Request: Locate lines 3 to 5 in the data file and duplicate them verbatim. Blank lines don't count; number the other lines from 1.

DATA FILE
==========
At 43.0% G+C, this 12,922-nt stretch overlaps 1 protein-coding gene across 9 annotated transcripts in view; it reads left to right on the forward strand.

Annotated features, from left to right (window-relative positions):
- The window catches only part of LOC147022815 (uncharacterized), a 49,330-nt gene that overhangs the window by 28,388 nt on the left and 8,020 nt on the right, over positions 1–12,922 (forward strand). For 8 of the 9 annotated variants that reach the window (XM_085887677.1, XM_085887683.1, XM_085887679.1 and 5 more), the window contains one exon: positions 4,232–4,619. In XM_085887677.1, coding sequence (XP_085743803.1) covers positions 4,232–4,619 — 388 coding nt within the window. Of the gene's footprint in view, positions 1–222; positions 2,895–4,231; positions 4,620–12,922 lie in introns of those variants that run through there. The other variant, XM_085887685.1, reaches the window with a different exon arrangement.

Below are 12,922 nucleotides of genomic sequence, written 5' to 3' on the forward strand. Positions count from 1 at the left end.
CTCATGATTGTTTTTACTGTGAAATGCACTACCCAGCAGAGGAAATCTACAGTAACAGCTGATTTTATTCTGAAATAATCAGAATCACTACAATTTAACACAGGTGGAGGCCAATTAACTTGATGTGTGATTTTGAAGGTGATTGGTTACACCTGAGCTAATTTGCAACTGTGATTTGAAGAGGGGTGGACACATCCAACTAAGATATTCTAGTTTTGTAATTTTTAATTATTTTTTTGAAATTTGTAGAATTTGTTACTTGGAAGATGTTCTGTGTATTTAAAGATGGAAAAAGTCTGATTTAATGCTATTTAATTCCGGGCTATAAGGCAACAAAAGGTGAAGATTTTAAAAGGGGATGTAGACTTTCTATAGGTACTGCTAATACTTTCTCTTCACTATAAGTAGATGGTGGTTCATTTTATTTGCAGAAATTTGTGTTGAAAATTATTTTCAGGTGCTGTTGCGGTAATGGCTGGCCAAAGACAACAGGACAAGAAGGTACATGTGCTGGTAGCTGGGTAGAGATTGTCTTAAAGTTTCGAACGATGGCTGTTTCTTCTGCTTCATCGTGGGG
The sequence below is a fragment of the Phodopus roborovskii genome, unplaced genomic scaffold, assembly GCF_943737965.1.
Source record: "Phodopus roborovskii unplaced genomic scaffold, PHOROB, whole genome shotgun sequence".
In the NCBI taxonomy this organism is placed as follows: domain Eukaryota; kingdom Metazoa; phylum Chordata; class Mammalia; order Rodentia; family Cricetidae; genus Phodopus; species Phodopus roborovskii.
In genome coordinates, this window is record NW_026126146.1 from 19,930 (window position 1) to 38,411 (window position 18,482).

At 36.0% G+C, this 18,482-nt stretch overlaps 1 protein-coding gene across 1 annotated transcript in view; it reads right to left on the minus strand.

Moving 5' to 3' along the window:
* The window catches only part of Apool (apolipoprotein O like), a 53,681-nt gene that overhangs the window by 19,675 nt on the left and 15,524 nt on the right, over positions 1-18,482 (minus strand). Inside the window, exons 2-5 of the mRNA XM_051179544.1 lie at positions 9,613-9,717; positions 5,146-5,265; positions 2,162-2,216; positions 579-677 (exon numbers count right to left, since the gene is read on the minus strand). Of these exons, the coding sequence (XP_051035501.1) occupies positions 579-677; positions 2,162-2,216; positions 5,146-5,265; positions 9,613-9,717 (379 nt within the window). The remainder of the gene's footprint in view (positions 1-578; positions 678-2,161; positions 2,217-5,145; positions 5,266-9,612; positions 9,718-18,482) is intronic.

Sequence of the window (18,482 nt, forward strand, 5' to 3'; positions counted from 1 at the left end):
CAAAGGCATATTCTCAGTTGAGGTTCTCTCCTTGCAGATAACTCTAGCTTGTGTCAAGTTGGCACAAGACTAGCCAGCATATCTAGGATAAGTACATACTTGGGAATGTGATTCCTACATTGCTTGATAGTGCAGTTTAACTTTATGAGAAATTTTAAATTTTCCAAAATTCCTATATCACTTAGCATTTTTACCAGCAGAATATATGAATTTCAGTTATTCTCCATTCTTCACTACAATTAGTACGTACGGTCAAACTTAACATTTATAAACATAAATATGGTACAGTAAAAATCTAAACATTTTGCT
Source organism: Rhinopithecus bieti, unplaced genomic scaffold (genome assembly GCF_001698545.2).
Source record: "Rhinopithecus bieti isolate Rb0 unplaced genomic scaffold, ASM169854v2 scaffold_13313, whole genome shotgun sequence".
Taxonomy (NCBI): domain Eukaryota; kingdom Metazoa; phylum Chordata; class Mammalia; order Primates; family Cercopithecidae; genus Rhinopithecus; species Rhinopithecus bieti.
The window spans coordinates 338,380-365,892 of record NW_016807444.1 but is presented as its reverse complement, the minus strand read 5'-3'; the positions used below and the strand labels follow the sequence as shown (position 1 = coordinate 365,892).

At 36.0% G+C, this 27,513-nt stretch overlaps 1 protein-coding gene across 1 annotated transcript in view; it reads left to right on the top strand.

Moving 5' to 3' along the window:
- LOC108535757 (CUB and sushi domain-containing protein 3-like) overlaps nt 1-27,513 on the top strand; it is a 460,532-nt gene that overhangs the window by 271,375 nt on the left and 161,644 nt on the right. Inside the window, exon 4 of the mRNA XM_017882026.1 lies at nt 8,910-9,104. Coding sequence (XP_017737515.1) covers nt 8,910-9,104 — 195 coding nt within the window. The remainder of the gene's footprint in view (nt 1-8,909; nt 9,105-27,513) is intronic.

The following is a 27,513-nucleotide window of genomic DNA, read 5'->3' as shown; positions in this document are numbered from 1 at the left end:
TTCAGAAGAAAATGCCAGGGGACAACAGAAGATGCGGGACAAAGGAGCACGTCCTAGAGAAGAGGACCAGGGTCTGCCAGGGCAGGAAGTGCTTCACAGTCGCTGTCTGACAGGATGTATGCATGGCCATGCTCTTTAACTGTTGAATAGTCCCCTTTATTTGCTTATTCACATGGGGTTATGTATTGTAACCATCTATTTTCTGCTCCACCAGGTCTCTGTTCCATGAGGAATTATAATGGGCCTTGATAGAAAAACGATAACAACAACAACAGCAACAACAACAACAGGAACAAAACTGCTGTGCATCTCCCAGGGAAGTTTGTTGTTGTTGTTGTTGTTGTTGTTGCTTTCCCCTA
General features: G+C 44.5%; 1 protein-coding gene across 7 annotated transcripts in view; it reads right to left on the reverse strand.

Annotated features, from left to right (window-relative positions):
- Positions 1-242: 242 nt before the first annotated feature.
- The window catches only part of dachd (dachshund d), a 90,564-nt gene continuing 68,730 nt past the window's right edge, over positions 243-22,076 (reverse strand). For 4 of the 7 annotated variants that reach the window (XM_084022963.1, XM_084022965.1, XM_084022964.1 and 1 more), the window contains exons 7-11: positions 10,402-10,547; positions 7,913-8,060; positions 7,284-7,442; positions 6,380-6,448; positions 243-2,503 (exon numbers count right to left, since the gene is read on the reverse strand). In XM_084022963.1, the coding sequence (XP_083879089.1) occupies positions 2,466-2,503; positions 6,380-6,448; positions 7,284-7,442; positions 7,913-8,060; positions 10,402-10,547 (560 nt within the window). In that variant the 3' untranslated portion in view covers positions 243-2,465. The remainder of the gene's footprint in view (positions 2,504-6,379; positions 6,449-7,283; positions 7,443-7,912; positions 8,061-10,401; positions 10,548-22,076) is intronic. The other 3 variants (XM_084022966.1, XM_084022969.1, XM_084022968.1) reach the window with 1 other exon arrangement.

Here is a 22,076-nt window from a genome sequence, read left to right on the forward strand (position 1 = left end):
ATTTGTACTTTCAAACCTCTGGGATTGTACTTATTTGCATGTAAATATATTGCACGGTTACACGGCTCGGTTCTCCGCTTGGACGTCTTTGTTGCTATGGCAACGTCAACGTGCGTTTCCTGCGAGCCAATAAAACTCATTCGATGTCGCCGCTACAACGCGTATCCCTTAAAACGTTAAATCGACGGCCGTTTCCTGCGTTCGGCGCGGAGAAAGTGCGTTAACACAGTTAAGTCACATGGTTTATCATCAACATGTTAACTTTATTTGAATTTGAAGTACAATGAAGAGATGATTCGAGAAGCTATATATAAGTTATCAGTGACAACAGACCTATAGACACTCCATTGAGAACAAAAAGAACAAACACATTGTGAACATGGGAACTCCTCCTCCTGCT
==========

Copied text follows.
- The window catches only part of LOC147022815 (uncharacterized), a 49,330-nt gene that overhangs the window by 28,388 nt on the left and 8,020 nt on the right, over positions 1–12,922 (forward strand). For 8 of the 9 annotated variants that reach the window (XM_085887677.1, XM_085887683.1, XM_085887679.1 and 5 more), the window contains one exon: positions 4,232–4,619. In XM_085887677.1, coding sequence (XP_085743803.1) covers positions 4,232–4,619 — 388 coding nt within the window. Of the gene's footprint in view, positions 1–222; positions 2,895–4,231; positions 4,620–12,922 lie in introns of those variants that run through there. The other variant, XM_085887685.1, reaches the window with a different exon arrangement.

Below are 12,922 nucleotides of genomic sequence, written 5' to 3' on the forward strand. Positions count from 1 at the left end.
CTCATGATTGTTTTTACTGTGAAATGCACTACCCAGCAGAGGAAATCTACAGTAACAGCTGATTTTATTCTGAAATAATCAGAATCACTACAATTTAACACAGGTGGAGGCCAATTAACTTGATGTGTGATTTTGAAGGTGATTGGTTACACCTGAGCTAATTTGCAACTGTGATTTGAAGAGGGGTGGACACATCCAACTAAGATATTCTAGTTTTGTAATTTTTAATTATTTTTTTGAAATTTGTAGAATTTGTTACTTGGAAGATGTTCTGTGTATTTAAAGATGGAAAAAGTCTGATTTAATGCTATTTAATTCCGGGCTATAAGGCAACAAAAGGTGAAGATTTTAAAAGGGGATGTAGACTTTCTATAGGTACTGCTAATACTTTCTCTTCACTATAAGTAGATGGTGGTTCATTTTATTTGCAGAAATTTGTGTTGAAAATTATTTTCAGGTGCTGTTGCGGTAATGGCTGGCCAAAGACAACAGGACAAGAAGGTACATGTGCTGGTAGCTGGGTAGAGATTGTCTTAAAGTTTCGAACGATGGCTGTTTCTTCTGCTTCATCGTGGGG